Parliamentary recognition of the importance and decline of invertebrates

Thursday 7th March 2024

Buglife, the only organisation in Europe devoted to the conservation of all invertebrates, welcomes the recognition from the House of Commons Science, Innovation and Technology Committee of the importance of invertebrates to the environment and food security.

The House of Commons Science, Innovation and Technology Committee (SITC) has today published a report on insect decline and food security, recommending the Government increase focus and support on halting insect decline and other invertebrates.

The SITC report follows an inquiry which gathered evidence from organisations, experts, and the government, looking at the state of insects and their importance in food production.  Expert witnesses included Buglife CEO, Matt Shardlow, Presenter and Environmentalist, Chris Packham MBE and several eminent academics.

Buglife was established to work for a better understanding of invertebrates and recognition for the role they play.  Invertebrate populations are declining globally with estimates of around 40% of all insect species at risk of extinction.  Both the diversity and abundance of insects are in decline with data collected by the Bugs Matter survey suggesting that the abundance of flying insects has fallen by 64% between 2004 and 2022, with similar trends have been detected by scientific studies around the world.

The Parliamentary committee has made many of the recommendations and asks needed to restore and ensure sustainable invertebrate populations.

Craig Macadam, Buglife Conservation Director, said: “This is a welcome report from Parliamentarians.  In the past, the importance of invertebrates has not been sufficiently recognised and many of their needs are not met.  We hope that policymakers will now take forward the recommendations of the committee and develop policies to restore the populations of our smallest and most important creatures.”

The threats

Habitat loss and fragmentation, pollution, and Invasive Non-Native Species continue to cause declines – habitats must be restored, and these pressures reduced.

Nature restoration efforts focus mainly on a select group of insects and issues.  But today’s report extends attention to cover all invertebrates and seek a better understating of their needs.  Often neglected issues such as light pollution, habitat fragmentation and everyday chemicals have not received sufficient attention to reduce their impact on invertebrates and wider wildlife.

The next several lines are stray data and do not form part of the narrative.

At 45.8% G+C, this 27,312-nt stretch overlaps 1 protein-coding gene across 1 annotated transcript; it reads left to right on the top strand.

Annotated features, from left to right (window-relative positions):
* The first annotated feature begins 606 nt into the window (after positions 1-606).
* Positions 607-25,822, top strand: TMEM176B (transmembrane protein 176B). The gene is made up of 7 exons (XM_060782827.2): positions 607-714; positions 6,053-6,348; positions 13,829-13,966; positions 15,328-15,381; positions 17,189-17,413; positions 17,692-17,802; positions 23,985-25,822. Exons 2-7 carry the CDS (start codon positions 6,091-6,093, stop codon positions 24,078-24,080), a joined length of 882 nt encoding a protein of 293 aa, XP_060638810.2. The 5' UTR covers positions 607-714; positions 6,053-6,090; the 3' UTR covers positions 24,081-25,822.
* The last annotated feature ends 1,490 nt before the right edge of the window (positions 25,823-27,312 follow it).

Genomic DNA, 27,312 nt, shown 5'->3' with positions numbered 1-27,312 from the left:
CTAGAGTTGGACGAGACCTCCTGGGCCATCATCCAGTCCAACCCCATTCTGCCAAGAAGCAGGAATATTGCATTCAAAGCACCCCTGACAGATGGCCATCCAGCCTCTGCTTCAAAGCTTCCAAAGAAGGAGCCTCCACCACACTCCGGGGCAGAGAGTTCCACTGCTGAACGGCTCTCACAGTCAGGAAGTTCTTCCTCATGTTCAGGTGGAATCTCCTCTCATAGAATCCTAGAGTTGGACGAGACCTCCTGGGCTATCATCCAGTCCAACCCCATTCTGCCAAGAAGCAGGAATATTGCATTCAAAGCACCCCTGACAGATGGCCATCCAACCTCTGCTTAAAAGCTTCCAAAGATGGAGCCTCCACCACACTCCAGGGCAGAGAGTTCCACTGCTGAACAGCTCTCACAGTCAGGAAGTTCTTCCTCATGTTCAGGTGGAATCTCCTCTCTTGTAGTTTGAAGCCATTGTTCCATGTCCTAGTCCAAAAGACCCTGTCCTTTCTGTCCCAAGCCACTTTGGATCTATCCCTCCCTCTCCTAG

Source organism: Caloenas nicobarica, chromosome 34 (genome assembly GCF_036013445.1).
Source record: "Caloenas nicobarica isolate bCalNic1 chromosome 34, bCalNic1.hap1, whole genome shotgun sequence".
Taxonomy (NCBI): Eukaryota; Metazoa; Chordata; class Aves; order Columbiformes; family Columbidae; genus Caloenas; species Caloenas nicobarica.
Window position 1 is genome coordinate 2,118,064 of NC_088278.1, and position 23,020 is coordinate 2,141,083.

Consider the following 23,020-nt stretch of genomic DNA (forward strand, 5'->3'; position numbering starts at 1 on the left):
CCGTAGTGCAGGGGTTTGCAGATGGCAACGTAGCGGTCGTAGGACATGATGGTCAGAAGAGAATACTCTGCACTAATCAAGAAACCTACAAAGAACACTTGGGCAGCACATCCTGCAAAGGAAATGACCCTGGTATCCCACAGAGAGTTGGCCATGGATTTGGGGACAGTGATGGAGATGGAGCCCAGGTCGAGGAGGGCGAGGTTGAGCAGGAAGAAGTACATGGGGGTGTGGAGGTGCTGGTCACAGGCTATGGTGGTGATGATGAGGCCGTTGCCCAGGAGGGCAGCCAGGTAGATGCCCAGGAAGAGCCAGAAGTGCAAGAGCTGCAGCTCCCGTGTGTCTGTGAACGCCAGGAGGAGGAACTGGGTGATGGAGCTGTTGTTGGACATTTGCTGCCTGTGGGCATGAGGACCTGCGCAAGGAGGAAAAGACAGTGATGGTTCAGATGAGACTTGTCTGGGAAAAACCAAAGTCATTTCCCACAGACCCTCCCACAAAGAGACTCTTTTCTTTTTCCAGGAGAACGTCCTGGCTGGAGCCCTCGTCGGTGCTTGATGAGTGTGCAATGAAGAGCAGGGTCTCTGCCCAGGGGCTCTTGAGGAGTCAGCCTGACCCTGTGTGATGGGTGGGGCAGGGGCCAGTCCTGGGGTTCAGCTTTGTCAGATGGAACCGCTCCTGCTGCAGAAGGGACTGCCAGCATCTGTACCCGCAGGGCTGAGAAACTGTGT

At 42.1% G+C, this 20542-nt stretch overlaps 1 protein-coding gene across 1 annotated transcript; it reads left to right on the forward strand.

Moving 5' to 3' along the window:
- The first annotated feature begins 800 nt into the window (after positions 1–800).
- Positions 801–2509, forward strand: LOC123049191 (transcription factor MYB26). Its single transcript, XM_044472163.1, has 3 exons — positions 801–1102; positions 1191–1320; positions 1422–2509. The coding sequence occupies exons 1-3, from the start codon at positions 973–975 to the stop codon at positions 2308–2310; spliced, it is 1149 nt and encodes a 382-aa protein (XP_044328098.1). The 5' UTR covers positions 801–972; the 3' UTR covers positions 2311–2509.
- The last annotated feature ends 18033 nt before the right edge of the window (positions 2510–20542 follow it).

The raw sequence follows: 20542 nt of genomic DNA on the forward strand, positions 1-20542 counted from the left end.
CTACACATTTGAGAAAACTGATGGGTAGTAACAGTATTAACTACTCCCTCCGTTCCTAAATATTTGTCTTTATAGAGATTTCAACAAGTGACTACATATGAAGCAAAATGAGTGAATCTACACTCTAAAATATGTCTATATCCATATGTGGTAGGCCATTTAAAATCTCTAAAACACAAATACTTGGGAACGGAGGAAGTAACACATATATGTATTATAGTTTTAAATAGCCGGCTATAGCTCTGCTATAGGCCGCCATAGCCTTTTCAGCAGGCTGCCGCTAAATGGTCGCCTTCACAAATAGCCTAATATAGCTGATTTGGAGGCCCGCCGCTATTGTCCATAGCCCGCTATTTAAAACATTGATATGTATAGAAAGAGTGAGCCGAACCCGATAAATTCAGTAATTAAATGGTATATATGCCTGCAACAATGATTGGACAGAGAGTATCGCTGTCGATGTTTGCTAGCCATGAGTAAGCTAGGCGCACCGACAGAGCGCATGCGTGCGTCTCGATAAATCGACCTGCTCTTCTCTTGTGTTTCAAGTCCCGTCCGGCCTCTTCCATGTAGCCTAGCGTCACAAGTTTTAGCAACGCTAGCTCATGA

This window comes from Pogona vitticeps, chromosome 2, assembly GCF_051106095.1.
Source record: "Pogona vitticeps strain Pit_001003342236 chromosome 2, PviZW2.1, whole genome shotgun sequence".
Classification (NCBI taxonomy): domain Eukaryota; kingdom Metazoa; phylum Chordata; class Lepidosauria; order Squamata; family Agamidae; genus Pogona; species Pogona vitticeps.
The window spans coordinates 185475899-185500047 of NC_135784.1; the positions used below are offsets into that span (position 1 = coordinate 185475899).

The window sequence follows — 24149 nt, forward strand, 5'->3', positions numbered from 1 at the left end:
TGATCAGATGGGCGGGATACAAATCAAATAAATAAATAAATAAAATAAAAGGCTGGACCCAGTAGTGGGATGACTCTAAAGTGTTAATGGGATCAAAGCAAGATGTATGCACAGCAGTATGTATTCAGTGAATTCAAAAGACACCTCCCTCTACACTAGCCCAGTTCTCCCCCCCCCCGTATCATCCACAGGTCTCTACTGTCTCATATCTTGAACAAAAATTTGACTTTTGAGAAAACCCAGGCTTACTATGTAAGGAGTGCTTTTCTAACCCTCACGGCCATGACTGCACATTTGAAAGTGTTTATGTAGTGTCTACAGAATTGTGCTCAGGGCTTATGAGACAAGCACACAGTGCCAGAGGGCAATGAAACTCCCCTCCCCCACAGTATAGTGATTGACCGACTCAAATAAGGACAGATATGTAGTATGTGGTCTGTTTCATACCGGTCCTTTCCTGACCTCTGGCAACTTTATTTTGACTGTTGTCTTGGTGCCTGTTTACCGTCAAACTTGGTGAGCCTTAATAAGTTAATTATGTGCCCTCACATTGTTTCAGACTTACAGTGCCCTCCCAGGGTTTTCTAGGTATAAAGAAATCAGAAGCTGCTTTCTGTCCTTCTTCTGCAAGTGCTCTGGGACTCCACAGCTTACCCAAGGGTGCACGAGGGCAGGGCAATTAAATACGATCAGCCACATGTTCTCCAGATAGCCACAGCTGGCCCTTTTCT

Many of our most threatened insects are only found in a small number of places.  These places are often remnants of once widespread wildlife-rich habitats such as flower-rich grassland, ancient woodlands, dunes, heathlands, and wetlands.  Yet agricultural intensification, and the pressure for new development, means that we are continuing to lose these irreplaceable wildlife refuges at an alarming rate.

The current suite of protected areas in the UK includes many sites that are important for insects; however, equally important areas receive no protection and continue to be damaged and destroyed by urbanisation, changing agricultural and land management practices, environmental pollution, invasive non-native species, and many other factors.


Included in the recommendations from the SITC is for the Government to develop a National Invertebrate Strategy. Any such strategy must take a comprehensive approach that considers the impacts of all invertebrates and the threats they face. A strategy must be fully resourced and embedded within the species abundance target of the Environment Act to ensure effective monitoring and deliverable actions.

Invertebrates are the foundations of a healthy environment, helping to pollinate crops, recycle and break down nutrients, improve our soils, clean our waterways, help to control pests, and provide food for other species. They are essential to ecosystem function and without healthy populations, it is impossible to halt nature’s decline.

The Government must now respond to the committee report and set out how they will address the declines in insects and invertebrates. Buglife has set out the needs of invertebrates for policymakers in the “Manifesto for Bugs”.

Main Image Credit: Six-spot Burnet Moth © Claire Pumfrey